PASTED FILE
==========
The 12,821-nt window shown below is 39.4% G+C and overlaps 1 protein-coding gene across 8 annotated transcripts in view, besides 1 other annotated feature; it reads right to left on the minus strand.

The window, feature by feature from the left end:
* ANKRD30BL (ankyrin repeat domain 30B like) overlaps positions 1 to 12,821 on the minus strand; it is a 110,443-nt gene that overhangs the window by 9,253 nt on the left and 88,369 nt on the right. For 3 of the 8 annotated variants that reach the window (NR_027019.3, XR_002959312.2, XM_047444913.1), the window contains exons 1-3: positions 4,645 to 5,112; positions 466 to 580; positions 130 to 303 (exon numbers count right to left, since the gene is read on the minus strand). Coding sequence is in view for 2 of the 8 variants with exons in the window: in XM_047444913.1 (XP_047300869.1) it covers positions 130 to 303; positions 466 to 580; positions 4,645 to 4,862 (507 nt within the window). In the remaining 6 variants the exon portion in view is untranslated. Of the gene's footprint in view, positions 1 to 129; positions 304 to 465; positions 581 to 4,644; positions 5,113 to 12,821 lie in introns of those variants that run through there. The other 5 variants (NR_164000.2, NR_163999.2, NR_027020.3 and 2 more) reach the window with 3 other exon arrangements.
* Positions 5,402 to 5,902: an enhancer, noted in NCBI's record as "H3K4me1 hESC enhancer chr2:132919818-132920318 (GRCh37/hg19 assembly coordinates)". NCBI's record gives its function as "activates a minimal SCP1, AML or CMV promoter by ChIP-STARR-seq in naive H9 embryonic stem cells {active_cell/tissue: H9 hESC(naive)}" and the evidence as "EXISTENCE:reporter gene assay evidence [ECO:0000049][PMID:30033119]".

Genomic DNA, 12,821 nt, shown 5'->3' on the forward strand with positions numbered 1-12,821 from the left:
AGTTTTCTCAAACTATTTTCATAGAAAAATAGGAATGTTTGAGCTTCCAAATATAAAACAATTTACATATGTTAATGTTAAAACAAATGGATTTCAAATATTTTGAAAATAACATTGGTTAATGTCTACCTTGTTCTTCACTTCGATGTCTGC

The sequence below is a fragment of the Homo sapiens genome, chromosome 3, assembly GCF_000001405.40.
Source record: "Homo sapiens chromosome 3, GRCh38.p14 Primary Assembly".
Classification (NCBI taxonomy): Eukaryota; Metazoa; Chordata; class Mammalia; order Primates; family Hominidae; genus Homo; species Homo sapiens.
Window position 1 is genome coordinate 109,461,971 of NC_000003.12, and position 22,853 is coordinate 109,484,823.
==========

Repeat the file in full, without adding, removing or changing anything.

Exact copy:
The 12,821-nt window shown below is 39.4% G+C and overlaps 1 protein-coding gene across 8 annotated transcripts in view, besides 1 other annotated feature; it reads right to left on the minus strand.

The window, feature by feature from the left end:
* ANKRD30BL (ankyrin repeat domain 30B like) overlaps positions 1 to 12,821 on the minus strand; it is a 110,443-nt gene that overhangs the window by 9,253 nt on the left and 88,369 nt on the right. For 3 of the 8 annotated variants that reach the window (NR_027019.3, XR_002959312.2, XM_047444913.1), the window contains exons 1-3: positions 4,645 to 5,112; positions 466 to 580; positions 130 to 303 (exon numbers count right to left, since the gene is read on the minus strand). Coding sequence is in view for 2 of the 8 variants with exons in the window: in XM_047444913.1 (XP_047300869.1) it covers positions 130 to 303; positions 466 to 580; positions 4,645 to 4,862 (507 nt within the window). In the remaining 6 variants the exon portion in view is untranslated. Of the gene's footprint in view, positions 1 to 129; positions 304 to 465; positions 581 to 4,644; positions 5,113 to 12,821 lie in introns of those variants that run through there. The other 5 variants (NR_164000.2, NR_163999.2, NR_027020.3 and 2 more) reach the window with 3 other exon arrangements.
* Positions 5,402 to 5,902: an enhancer, noted in NCBI's record as "H3K4me1 hESC enhancer chr2:132919818-132920318 (GRCh37/hg19 assembly coordinates)". NCBI's record gives its function as "activates a minimal SCP1, AML or CMV promoter by ChIP-STARR-seq in naive H9 embryonic stem cells {active_cell/tissue: H9 hESC(naive)}" and the evidence as "EXISTENCE:reporter gene assay evidence [ECO:0000049][PMID:30033119]".

Genomic DNA, 12,821 nt, shown 5'->3' on the forward strand with positions numbered 1-12,821 from the left:
AGTTTTCTCAAACTATTTTCATAGAAAAATAGGAATGTTTGAGCTTCCAAATATAAAACAATTTACATATGTTAATGTTAAAACAAATGGATTTCAAATATTTTGAAAATAACATTGGTTAATGTCTACCTTGTTCTTCACTTCGATGTCTGC

The sequence below is a fragment of the Homo sapiens genome, chromosome 3, assembly GCF_000001405.40.
Source record: "Homo sapiens chromosome 3, GRCh38.p14 Primary Assembly".
Classification (NCBI taxonomy): Eukaryota; Metazoa; Chordata; class Mammalia; order Primates; family Hominidae; genus Homo; species Homo sapiens.
Window position 1 is genome coordinate 109,461,971 of NC_000003.12, and position 22,853 is coordinate 109,484,823.